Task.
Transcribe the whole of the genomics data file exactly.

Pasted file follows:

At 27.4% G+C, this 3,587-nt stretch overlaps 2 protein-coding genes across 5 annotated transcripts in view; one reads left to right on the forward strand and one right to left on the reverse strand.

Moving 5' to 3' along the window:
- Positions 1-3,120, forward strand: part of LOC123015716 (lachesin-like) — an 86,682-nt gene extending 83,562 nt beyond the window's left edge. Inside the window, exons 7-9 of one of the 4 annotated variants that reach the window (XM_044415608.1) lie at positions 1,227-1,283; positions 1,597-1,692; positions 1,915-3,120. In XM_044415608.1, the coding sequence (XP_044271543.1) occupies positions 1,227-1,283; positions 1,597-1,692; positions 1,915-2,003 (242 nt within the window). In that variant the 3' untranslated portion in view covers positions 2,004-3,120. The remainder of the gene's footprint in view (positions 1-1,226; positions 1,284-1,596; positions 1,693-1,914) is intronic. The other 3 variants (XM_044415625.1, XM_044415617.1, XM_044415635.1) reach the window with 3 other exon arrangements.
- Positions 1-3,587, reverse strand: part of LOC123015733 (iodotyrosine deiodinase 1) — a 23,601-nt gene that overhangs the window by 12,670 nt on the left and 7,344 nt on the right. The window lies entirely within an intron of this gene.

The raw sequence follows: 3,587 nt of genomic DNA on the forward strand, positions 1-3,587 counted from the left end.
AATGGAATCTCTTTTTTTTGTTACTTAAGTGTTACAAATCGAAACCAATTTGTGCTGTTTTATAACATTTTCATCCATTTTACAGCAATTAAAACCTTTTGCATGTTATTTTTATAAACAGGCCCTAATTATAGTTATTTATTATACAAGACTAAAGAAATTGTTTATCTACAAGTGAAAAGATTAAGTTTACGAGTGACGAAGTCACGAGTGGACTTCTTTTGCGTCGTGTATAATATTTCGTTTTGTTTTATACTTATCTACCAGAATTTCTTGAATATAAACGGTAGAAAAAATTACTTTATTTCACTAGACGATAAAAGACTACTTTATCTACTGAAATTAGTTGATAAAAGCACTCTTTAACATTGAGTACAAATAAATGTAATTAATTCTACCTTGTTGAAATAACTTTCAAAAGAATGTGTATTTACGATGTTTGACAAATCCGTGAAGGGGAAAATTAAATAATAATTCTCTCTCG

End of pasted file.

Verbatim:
At 27.4% G+C, this 3,587-nt stretch overlaps 2 protein-coding genes across 5 annotated transcripts in view; one reads left to right on the forward strand and one right to left on the reverse strand.

Moving 5' to 3' along the window:
- Positions 1-3,120, forward strand: part of LOC123015716 (lachesin-like) — an 86,682-nt gene extending 83,562 nt beyond the window's left edge. Inside the window, exons 7-9 of one of the 4 annotated variants that reach the window (XM_044415608.1) lie at positions 1,227-1,283; positions 1,597-1,692; positions 1,915-3,120. In XM_044415608.1, the coding sequence (XP_044271543.1) occupies positions 1,227-1,283; positions 1,597-1,692; positions 1,915-2,003 (242 nt within the window). In that variant the 3' untranslated portion in view covers positions 2,004-3,120. The remainder of the gene's footprint in view (positions 1-1,226; positions 1,284-1,596; positions 1,693-1,914) is intronic. The other 3 variants (XM_044415625.1, XM_044415617.1, XM_044415635.1) reach the window with 3 other exon arrangements.
- Positions 1-3,587, reverse strand: part of LOC123015733 (iodotyrosine deiodinase 1) — a 23,601-nt gene that overhangs the window by 12,670 nt on the left and 7,344 nt on the right. The window lies entirely within an intron of this gene.

The raw sequence follows: 3,587 nt of genomic DNA on the forward strand, positions 1-3,587 counted from the left end.
AATGGAATCTCTTTTTTTTGTTACTTAAGTGTTACAAATCGAAACCAATTTGTGCTGTTTTATAACATTTTCATCCATTTTACAGCAATTAAAACCTTTTGCATGTTATTTTTATAAACAGGCCCTAATTATAGTTATTTATTATACAAGACTAAAGAAATTGTTTATCTACAAGTGAAAAGATTAAGTTTACGAGTGACGAAGTCACGAGTGGACTTCTTTTGCGTCGTGTATAATATTTCGTTTTGTTTTATACTTATCTACCAGAATTTCTTGAATATAAACGGTAGAAAAAATTACTTTATTTCACTAGACGATAAAAGACTACTTTATCTACTGAAATTAGTTGATAAAAGCACTCTTTAACATTGAGTACAAATAAATGTAATTAATTCTACCTTGTTGAAATAACTTTCAAAAGAATGTGTATTTACGATGTTTGACAAATCCGTGAAGGGGAAAATTAAATAATAATTCTCTCTCG